Forum for Science, Industry and Business

Sponsored by:     3M 
Search our Site:


Physicists Discover Structures of Gold Nanoclusters

Using different experimental techniques, two separate and independent research groups in collaboration with a team from the Center for Computational Materials Science (CCMS) at the Georgia Institute of Technology, have unveiled the size-dependent evolution of structural and electronic structural motifs of gold nanoclusters ranging in size from 11 to 24 atoms. The experiments, in conjunction with the theoretical analysis performed by the Georgia Tech team, show near perfect agreement pertaining to the cluster structures occurring in the experiments.
Understanding the electronic and geometric structures of gold nanoclusters is a key step towards understanding their behavior under different conditions, such as their use as nanocatalysts or in certain medical applications. The results appear in separate papers in The Physical Review B and in the journal ChemPhysChem.

In its bulk form, gold is treasured for its property as a non-reactive metal. Its use in electronics, dentistry, jewelry and art, depends on this inertness. But at the nano scale, when gold clusters contain only a small number of atoms, gold shows very different properties, which exhibit chemical reactivity that make them potent catalysts. Because their chemical and physical properties depend greatly on their physical structures, significant efforts have been invested by scientists to determine what the most stable configurations of gold clusters are in this size range. Understanding this is of great importance for elucidating the chemical properties of these clusters and in research aiming to discover the physical patterns that govern how the clusters are put together.

Between 2000 and 2002, a Georgia Tech team, led by Uzi Landman, director of CCMS, Regents’ and Institute professor, and Callaway chair of physics at Georgia Tech, predicted that negatively charged gold nanoclusters, up to 13 atoms in size, would exhibit two-dimensional, flat structures. The appearance of two-dimensional structures for such relatively large metal clusters is unique to gold, and the researchers showed that it is related to the strong relativistic effects for this metal. When these predictions were verified experimentally, research in Landman’s group and in other places focused on what happens when the nanoclusters are even larger.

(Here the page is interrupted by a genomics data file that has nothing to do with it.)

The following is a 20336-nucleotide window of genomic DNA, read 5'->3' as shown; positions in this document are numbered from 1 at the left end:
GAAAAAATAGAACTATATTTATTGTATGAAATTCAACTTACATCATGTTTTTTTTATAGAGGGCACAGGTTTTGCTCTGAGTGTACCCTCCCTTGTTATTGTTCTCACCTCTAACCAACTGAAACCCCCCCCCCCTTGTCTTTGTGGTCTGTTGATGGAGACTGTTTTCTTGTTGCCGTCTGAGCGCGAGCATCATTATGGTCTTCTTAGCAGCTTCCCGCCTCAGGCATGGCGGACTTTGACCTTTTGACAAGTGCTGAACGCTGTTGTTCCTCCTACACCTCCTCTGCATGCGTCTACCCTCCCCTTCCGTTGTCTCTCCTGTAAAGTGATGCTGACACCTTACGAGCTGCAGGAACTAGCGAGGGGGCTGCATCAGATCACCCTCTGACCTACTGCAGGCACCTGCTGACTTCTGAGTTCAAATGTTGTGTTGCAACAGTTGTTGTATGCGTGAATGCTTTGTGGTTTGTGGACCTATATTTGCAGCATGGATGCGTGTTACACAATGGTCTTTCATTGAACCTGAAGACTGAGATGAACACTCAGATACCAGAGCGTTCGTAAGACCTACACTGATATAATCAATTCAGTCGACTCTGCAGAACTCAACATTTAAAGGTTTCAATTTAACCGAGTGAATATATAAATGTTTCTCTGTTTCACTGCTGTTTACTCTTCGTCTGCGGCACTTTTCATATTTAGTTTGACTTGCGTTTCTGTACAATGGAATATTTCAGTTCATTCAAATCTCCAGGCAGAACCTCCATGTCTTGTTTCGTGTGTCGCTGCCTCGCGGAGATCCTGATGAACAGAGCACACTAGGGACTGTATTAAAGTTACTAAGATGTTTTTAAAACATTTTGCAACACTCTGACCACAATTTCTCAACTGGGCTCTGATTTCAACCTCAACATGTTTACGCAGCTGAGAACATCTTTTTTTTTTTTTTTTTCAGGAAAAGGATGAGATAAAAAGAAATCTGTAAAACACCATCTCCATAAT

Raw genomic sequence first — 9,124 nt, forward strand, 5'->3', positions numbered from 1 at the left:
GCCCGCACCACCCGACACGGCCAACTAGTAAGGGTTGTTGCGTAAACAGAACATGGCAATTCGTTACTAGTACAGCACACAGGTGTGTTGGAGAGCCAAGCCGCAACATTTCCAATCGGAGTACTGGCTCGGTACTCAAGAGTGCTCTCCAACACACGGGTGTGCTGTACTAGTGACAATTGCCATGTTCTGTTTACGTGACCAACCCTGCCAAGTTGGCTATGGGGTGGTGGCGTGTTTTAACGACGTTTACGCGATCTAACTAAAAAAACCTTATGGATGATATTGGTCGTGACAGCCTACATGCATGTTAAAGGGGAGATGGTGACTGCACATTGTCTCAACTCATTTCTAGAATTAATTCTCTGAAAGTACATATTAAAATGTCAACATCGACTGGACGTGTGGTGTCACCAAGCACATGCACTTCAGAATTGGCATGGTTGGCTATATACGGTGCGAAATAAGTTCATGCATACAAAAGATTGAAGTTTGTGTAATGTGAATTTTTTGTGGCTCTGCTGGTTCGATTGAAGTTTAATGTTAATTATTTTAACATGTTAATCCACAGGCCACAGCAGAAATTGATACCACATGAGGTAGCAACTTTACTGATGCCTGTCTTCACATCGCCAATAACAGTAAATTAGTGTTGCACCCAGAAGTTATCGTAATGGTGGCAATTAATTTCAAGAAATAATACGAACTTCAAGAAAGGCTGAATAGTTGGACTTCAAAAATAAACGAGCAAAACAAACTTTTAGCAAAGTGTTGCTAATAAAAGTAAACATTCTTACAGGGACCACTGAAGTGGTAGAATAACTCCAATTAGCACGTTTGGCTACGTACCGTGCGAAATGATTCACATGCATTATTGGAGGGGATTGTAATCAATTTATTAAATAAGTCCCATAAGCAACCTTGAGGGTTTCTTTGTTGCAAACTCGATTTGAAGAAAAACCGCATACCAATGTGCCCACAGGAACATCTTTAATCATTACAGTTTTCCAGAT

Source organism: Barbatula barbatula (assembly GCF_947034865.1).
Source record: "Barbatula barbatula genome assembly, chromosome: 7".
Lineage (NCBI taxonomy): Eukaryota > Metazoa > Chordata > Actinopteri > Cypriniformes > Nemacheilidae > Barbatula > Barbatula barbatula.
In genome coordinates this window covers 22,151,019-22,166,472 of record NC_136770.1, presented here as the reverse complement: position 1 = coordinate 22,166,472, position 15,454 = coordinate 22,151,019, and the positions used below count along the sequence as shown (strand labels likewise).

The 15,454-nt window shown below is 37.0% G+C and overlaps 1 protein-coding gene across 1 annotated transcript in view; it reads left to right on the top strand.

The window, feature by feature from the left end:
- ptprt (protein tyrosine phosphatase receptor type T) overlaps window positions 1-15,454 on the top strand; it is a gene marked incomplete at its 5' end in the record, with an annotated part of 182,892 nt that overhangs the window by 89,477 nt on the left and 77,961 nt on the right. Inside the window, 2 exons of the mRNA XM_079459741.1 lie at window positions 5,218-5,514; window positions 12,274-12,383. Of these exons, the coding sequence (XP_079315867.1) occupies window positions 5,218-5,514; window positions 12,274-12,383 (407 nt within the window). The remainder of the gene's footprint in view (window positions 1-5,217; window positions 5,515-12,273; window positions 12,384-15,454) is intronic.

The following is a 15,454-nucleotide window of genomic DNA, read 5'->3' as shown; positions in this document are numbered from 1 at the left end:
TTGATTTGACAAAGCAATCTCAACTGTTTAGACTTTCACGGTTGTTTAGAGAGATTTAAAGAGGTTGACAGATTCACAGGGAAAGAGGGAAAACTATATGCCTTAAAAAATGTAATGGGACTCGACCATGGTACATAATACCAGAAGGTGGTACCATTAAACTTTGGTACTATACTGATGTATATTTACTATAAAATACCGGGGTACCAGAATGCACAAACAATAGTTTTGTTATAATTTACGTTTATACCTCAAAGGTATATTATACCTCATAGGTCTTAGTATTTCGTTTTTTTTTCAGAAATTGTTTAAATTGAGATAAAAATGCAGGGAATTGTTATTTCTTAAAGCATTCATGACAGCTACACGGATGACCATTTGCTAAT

"We wanted to know, what happens after 13 atoms,” said Landman. “What happens when these clusters become three-dimensional and what is their structural motif?” For the past few years, scientists at the CCMS have made theoretical predictions about the structures of gold nanoclusters in the larger size range. Now, working with two independent experimental groups, Landman and his collaborators have found firm evidence pertaining to the size-dependent structural development of these nanoclusters.

One of these collaborations involved researchers from the University of Freiburg and the Fraunhofer Institute for Mechanics of Materials, both in Germany, and a scientist from the University of Jväskylä in Finland. The Freiburg team performed photoemission experiments, in which a laser is shot at the gas-phase cluster causing it to eject an electron. Measuring the energy profiles of the emitted electrons using lasers of different wavelengths allowed the researchers to gain knowledge about the occupied electronic energy levels in the clusters. The distribution of these levels depends on the specific geometric arrangement of atoms in the clusters. Indeed, the theoretical analysis of the correlation between the distributions of the electronic energy levels and the atomic spatial arrangements allowed the researchers to determine the clusters’ electronic properties, as well as geometric structures.

In the other collaboration, the Georgia Tech researchers worked with a team from the Rowland Institute at Harvard University. They used electron diffraction, a technique in which a beam of electrons is fired at the clusters, causing the electrons to scatter. By measuring the intensity of the scattered electrons and comparing it to the change in momenta of the electrons caused by their collisions with the atoms of the clusters, they obtaines information about the spatial arrangements of the atoms in the clusters. Theoretical analysis of the interference patterns in these measured intensities allowed them to determine the clusters’ structures.

"It turns out that close to all the stable structures that were found through our theoretical analysis of the photoemission measurements were the same as those that emerged from analysis of the electron scattering experiments,” said Landman. “In our analysis we have used first-principles electronic structure calculations based on density-functional theory, in conjunction with structural optimization techniques. This is likely the first time that two separate and independent experimental tools, in conjunction with a common theoretical analysis, have shown such a high degree of agreement in the challenging area of structural determination of nano clusters.”

To avoid any bias, and ensure that the groups’ analyses weren’t being unintentionally influenced by knowledge of each other, neither experimental group saw the results of the other until the publication of their respective papers.